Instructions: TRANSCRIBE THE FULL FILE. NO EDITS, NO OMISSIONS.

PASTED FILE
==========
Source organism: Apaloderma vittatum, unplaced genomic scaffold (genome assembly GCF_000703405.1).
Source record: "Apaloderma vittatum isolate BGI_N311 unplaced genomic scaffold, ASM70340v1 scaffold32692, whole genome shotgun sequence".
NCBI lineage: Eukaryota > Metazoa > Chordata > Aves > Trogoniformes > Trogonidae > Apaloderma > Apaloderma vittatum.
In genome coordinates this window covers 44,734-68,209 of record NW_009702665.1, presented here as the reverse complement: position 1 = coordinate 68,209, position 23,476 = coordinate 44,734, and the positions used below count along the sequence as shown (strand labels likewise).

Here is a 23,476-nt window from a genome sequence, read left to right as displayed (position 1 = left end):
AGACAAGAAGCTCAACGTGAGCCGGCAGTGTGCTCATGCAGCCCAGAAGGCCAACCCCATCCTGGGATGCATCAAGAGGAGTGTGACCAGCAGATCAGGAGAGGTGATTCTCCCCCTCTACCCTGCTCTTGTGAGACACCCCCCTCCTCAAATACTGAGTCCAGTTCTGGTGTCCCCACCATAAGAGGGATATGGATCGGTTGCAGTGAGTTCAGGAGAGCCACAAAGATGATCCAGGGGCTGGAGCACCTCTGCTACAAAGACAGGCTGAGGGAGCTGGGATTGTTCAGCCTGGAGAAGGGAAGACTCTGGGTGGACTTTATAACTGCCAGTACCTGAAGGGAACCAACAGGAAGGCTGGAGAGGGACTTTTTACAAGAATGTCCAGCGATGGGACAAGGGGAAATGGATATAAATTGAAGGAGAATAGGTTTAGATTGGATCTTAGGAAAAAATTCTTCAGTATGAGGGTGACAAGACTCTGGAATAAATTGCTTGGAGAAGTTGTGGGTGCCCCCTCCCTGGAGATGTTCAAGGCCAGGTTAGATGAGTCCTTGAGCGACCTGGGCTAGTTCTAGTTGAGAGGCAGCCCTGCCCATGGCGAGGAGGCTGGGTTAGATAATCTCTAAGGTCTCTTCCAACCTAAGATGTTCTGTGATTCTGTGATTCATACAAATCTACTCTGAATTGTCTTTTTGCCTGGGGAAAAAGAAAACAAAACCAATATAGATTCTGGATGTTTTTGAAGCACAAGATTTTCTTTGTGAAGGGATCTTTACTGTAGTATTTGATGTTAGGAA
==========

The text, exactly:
Source organism: Apaloderma vittatum, unplaced genomic scaffold (genome assembly GCF_000703405.1).
Source record: "Apaloderma vittatum isolate BGI_N311 unplaced genomic scaffold, ASM70340v1 scaffold32692, whole genome shotgun sequence".
NCBI lineage: Eukaryota > Metazoa > Chordata > Aves > Trogoniformes > Trogonidae > Apaloderma > Apaloderma vittatum.
In genome coordinates this window covers 44,734-68,209 of record NW_009702665.1, presented here as the reverse complement: position 1 = coordinate 68,209, position 23,476 = coordinate 44,734, and the positions used below count along the sequence as shown (strand labels likewise).

Here is a 23,476-nt window from a genome sequence, read left to right as displayed (position 1 = left end):
AGACAAGAAGCTCAACGTGAGCCGGCAGTGTGCTCATGCAGCCCAGAAGGCCAACCCCATCCTGGGATGCATCAAGAGGAGTGTGACCAGCAGATCAGGAGAGGTGATTCTCCCCCTCTACCCTGCTCTTGTGAGACACCCCCCTCCTCAAATACTGAGTCCAGTTCTGGTGTCCCCACCATAAGAGGGATATGGATCGGTTGCAGTGAGTTCAGGAGAGCCACAAAGATGATCCAGGGGCTGGAGCACCTCTGCTACAAAGACAGGCTGAGGGAGCTGGGATTGTTCAGCCTGGAGAAGGGAAGACTCTGGGTGGACTTTATAACTGCCAGTACCTGAAGGGAACCAACAGGAAGGCTGGAGAGGGACTTTTTACAAGAATGTCCAGCGATGGGACAAGGGGAAATGGATATAAATTGAAGGAGAATAGGTTTAGATTGGATCTTAGGAAAAAATTCTTCAGTATGAGGGTGACAAGACTCTGGAATAAATTGCTTGGAGAAGTTGTGGGTGCCCCCTCCCTGGAGATGTTCAAGGCCAGGTTAGATGAGTCCTTGAGCGACCTGGGCTAGTTCTAGTTGAGAGGCAGCCCTGCCCATGGCGAGGAGGCTGGGTTAGATAATCTCTAAGGTCTCTTCCAACCTAAGATGTTCTGTGATTCTGTGATTCATACAAATCTACTCTGAATTGTCTTTTTGCCTGGGGAAAAAGAAAACAAAACCAATATAGATTCTGGATGTTTTTGAAGCACAAGATTTTCTTTGTGAAGGGATCTTTACTGTAGTATTTGATGTTAGGAA